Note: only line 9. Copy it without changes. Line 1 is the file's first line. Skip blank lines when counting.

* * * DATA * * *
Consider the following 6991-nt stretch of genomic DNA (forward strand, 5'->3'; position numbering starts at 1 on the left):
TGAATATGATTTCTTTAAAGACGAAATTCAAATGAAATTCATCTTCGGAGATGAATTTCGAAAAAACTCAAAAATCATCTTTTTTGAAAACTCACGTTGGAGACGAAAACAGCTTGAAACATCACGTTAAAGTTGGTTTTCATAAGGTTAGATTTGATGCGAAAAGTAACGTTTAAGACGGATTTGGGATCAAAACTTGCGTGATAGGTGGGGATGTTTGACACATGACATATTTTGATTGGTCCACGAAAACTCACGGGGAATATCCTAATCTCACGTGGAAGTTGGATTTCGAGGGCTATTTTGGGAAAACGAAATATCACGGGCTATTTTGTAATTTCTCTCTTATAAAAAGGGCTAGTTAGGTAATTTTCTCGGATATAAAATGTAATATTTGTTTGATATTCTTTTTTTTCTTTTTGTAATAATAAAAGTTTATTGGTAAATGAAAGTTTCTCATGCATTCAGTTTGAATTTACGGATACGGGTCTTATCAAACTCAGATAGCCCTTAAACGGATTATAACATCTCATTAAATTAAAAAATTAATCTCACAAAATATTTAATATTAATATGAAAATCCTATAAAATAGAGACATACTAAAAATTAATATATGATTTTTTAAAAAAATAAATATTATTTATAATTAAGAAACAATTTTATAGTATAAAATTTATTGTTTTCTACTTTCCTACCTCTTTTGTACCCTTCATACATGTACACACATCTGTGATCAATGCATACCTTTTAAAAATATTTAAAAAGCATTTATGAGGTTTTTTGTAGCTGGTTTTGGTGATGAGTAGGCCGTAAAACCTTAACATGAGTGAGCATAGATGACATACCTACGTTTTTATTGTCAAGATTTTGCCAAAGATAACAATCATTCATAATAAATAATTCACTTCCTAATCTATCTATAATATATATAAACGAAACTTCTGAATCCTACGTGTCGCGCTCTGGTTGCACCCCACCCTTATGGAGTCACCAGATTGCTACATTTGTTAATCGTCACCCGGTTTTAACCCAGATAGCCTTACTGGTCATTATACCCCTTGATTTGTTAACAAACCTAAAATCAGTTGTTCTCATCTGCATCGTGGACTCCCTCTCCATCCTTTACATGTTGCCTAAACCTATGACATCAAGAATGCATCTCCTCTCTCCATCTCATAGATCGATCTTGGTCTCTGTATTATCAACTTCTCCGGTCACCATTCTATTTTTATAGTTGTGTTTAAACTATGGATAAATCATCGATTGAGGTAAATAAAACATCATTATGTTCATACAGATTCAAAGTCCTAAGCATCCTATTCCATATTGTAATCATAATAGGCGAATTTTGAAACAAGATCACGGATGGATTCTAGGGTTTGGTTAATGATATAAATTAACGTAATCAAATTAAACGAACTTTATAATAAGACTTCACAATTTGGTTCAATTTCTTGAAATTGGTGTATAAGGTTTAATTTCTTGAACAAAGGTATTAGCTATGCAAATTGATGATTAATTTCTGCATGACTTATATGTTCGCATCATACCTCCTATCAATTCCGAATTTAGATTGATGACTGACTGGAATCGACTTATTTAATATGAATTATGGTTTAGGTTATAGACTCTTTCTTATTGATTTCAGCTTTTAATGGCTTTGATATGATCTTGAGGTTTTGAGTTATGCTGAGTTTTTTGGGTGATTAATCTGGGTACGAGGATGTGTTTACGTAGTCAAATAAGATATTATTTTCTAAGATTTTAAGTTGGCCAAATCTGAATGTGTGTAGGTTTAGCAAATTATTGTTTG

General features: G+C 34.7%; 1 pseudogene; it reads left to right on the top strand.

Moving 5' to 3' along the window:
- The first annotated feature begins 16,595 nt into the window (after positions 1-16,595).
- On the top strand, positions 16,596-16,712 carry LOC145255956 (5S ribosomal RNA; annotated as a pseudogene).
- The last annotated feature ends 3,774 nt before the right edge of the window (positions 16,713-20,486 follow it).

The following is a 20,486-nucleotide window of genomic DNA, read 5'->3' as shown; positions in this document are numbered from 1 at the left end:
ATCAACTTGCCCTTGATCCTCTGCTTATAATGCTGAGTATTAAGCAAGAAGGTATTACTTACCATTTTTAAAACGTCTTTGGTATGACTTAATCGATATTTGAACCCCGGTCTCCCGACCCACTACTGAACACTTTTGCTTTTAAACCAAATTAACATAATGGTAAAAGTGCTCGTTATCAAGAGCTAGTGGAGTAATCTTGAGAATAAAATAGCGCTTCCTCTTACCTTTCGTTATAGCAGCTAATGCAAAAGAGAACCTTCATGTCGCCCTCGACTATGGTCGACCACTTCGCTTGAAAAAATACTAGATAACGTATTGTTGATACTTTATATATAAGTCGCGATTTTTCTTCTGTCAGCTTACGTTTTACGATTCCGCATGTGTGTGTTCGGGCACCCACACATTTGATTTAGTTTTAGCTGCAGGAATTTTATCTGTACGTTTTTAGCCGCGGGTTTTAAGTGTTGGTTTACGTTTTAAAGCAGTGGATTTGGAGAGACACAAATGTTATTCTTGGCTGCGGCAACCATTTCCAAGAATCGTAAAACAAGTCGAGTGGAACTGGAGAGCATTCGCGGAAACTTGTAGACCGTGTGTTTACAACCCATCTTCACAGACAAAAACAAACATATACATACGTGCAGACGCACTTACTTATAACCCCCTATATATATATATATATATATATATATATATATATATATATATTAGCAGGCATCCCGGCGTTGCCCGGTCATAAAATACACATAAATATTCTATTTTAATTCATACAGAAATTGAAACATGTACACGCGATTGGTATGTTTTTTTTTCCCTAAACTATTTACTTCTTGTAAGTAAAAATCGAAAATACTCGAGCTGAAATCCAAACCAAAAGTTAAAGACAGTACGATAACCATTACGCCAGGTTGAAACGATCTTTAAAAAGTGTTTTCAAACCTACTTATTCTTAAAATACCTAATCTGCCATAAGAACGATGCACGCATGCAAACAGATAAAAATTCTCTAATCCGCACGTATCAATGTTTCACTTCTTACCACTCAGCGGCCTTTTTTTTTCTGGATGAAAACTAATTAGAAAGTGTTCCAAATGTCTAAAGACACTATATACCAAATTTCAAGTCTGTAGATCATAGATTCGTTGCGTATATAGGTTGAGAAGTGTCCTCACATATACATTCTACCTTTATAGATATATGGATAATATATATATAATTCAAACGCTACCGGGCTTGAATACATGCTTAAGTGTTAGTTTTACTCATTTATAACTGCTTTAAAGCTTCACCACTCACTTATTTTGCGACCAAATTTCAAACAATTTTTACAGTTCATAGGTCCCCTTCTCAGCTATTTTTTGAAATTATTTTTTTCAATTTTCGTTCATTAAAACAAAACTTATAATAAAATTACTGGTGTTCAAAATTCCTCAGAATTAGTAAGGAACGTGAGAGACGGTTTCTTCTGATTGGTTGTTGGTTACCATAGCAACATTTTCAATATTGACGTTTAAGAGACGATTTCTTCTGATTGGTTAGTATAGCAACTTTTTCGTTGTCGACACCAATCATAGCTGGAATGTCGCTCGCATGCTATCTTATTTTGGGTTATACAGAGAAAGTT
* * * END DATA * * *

ATCAACTTGCCCTTGATCCTCTGCTTATAATGCTGAGTATTAAGCAAGAAGGTATTACTTACCATTTTTAAAACGTCTTTGGTATGACTTAATCGATATTTGAACCCCGGTCTCCCGACCCACTACTGAACACTTTTGCTTTTAAACCAAATTAACATAATGGTAAAAGTGCTCGTTATCAAGAGCTAGTGGAGTAATCTTGAGAATAAAATAGCGCTTCCTCTTACCTTTCGTTATAGCAGCTAATGCAAAAGAGAACCTTCATGTCGCCCTCGACTATGGTCGACCACTTCGCTTGAAAAAATACTAGATAACGTATTGTTGATACTTTATATATAAGTCGCGATTTTTCTTCTGTCAGCTTACGTTTTACGATTCCGCATGTGTGTGTTCGGGCACCCACACATTTGATTTAGTTTTAGCTGCAGGAATTTTATCTGTACGTTTTTAGCCGCGGGTTTTAAGTGTTGGTTTACGTTTTAAAGCAGTGGATTTGGAGAGACACAAATGTTATTCTTGGCTGCGGCAACCATTTCCAAGAATCGTAAAACAAGTCGAGTGGAACTGGAGAGCATTCGCGGAAACTTGTAGACCGTGTGTTTACAACCCATCTTCACAGACAAAAACAAACATATACATACGTGCAGACGCACTTACTTATAACCCCCTATATATATATATATATATATATATATATATATATATATATATTAGCAGGCATCCCGGCGTTGCCCGGTCATAAAATACACATAAATATTCTATTTTAATTCATACAGAAATTGAAACATGTACACGCGATTGGTATGTTTTTTTTTCCCTAAACTATTTACTTCTTGTAAGTAAAAATCGAAAATACTCGAGCTGAAATCCAAACCAAAAGTTAAAGACAGTACGATAACCATTACGCCAGGTTGAAACGATCTTTAAAAAGTGTTTTCAAACCTACTTATTCTTAAAATACCTAATCTGCCATAAGAACGATGCACGCATGCAAACAGATAAAAATTCTCTAATCCGCACGTATCAATGTTTCACTTCTTACCACTCAGCGGCCTTTTTTTTTCTGGATGAAAACTAATTAGAAAGTGTTCCAAATGTCTAAAGACACTATATACCAAATTTCAAGTCTGTAGATCATAGATTCGTTGCGTATATAGGTTGAGAAGTGTCCTCACATATACATTCTACCTTTATAGATATATGGATAATATATATATAATTCAAACGCTACCGGGCTTGAATACATGCTTAAGTGTTAGTTTTACTCATTTATAACTGCTTTAAAGCTTCACCACTCACTTATTTTGCGACCAAATTTCAAACAATTTTTACAGTTCATAGGTCCCCTTCTCAGCTATTTTTTGAAATTATTTTTTTCAATTTTCGTTCATTAAAACAAAACTTATAATAAAATTACTGGTGTTCAAAATTCCTCAGAATTAGTAAGGAACGTGAGAGACGGTTTCTTCTGATTGGTTGTTGGTTACCATAGCAACATTTTCAATATTGACGTTTAAGAGACGATTTCTTCTGATTGGTTAGTATAGCAACTTTTTCGTTGTCGACACCAATCATAGCTGGAATGTCGCTCGCATGCTATCTTATTTTGGGTTATACAGAGAAAGTT